In another study from 2008 published in BJUI International, 800 male subjects showed varying findings depending on the age. Sexually active young men, in terms of masturbation and sex, have an increased risk of acquiring prostate cancer as early as in their 20s. On the other hand, men aged 50 and beyond with a proactive sexual lifestyle appear to have lower chances of developing prostate cancer.

In addition, a 2018 meta-analysis study from Sichuan University in China involved 21 studies that encompass more than 55,000 male volunteers. The researchers discovered two significant results. According to Jian (2018), the first outcome associates the decrease in prostate cancer risk to  “moderate ejaculation” of two to four times a week. The second discovery points to the benefit of having fewer sexual partners and late involvement in sex—lowering the risk of developing prostate cancer.

Correlation is not causation—this is the gentle reminder of the scientists behind the abovementioned studies to prevent people from jumping to conclusions. As of date, the scope and quantity of scientific research are not enough to make any solid claims.

 

Prostate Cancer Prevention

As of date, scientific and medical experts are still unable to determine the cause of prostate cancer. In this manner, medical recommendations on preventing prostate cancer remain suspended until the origin of the disease is discovered.

However, Harvard Medical School declared that applying certain changes to one’s lifestyle can also lessen the risk of developing this disease. According to Schmidt (2018), some of these lifestyle changes include permanently stopping smoking and incorporating heart-friendly foods rich in omega-3 to the diet like cold-water fatty fish (salmon, mackerel, tuna, and sardines), nuts and seeds (chia seeds, walnuts, and flaxseed), whole grains, salads, plant-based protein, and plant oils (flaxseed oil, soybean oil, and canola oil). Furthermore, preliminary studies reveal that preventing prostate cancer can be achieved by maintaining an active lifestyle via regularly exercising and consuming 5-alpha-reductase inhibitors.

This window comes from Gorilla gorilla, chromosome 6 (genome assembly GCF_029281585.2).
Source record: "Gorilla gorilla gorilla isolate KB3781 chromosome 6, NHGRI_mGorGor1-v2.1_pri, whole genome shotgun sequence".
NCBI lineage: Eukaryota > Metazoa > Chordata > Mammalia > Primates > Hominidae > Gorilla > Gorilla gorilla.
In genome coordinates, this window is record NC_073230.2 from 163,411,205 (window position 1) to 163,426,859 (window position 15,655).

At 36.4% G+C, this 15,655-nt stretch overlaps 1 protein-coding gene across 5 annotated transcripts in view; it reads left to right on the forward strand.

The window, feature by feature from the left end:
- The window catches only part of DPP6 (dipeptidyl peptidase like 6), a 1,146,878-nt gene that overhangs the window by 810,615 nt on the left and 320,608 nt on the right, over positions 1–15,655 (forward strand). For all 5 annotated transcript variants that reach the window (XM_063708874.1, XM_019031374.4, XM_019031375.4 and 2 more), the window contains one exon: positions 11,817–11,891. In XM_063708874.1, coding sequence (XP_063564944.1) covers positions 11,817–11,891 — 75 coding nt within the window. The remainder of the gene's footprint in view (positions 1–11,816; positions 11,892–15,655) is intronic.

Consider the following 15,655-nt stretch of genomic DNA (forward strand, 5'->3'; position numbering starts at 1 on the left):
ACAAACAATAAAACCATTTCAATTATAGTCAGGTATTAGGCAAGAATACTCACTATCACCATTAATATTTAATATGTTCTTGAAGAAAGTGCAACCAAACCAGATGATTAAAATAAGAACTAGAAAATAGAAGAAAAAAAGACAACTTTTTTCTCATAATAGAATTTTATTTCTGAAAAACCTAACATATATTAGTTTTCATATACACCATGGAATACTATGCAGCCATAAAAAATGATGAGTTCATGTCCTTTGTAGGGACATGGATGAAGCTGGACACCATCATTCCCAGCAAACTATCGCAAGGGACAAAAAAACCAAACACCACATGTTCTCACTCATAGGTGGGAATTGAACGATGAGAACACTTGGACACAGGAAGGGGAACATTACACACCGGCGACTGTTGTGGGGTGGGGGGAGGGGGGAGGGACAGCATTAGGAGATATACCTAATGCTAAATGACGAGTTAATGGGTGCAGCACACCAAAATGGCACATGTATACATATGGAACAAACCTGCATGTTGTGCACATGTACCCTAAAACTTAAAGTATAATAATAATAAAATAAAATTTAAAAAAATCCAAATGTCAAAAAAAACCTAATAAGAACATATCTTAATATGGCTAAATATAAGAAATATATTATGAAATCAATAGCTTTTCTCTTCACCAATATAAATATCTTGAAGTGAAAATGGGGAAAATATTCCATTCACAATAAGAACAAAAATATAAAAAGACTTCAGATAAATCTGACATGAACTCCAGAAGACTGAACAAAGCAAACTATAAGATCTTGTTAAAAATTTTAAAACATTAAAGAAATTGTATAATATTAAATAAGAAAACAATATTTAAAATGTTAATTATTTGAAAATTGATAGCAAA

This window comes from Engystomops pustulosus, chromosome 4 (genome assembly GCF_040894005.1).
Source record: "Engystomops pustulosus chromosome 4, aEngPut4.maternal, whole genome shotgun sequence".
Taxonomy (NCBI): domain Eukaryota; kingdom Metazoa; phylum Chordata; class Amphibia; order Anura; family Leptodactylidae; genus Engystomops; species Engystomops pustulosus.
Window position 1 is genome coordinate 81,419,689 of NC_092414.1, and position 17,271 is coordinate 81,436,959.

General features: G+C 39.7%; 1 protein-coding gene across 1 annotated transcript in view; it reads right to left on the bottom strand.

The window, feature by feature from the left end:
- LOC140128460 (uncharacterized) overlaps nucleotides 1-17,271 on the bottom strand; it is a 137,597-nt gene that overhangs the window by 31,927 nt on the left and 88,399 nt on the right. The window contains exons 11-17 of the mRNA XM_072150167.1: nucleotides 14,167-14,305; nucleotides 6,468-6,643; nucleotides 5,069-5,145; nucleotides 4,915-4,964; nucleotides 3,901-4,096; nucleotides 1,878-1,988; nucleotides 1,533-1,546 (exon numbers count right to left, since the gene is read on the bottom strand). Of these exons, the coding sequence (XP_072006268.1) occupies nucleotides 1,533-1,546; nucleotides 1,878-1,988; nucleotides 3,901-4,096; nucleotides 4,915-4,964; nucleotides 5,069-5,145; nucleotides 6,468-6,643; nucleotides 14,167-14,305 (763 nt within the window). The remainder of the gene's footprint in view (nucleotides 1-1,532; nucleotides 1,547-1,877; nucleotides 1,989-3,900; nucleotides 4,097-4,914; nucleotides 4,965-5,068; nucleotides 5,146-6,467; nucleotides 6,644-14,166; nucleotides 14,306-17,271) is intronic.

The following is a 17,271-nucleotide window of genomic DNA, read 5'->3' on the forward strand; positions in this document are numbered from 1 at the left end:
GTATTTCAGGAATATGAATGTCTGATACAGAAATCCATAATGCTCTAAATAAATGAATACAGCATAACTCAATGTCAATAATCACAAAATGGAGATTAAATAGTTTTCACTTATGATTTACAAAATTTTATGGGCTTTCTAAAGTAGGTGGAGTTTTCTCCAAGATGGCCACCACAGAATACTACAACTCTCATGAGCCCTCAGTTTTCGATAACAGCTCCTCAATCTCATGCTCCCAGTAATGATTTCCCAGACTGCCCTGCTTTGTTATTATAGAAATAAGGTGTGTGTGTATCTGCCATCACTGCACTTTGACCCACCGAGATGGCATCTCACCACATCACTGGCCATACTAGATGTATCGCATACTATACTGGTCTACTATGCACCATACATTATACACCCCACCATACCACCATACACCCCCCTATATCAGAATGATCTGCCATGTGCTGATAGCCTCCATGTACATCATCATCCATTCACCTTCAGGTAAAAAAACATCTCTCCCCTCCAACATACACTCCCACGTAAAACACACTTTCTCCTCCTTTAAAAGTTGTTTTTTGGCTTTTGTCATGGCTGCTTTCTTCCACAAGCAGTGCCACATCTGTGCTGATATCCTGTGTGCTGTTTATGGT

How (and When) to Get Tested for Prostate Cancer

Screening the early signs of prostate cancer using blood is commonly known as a prostate-specific antigen (PSA) test. This blood test is used in measuring the level of PSA in the blood, wherein prostate cancer is linked to elevated levels of PSA.

 

Before 2010, PSA tests used to be administered regularly to men beyond 50 years of age in the United States. This practice was only renounced when the test was discovered to be inaccurate in the early 2010s. The danger of having any type of flawed examination is that overdiagnosis, leading to overtreatment, is the most likely outcome. However, Schmidt (2018) stated that the US Preventive Services Task Force (USPSTF) updated the recommendations for the PSA test in May 2018. Men between 55 and 69 years old now can prostate cancer screening using a PSA test under a doctor’s recommendation. Once men reach the age of 70, the PSA test for screening prostate cancer is no longer approved. The extension of one’s lifespan is not guaranteed due to the absence of scientific evidence.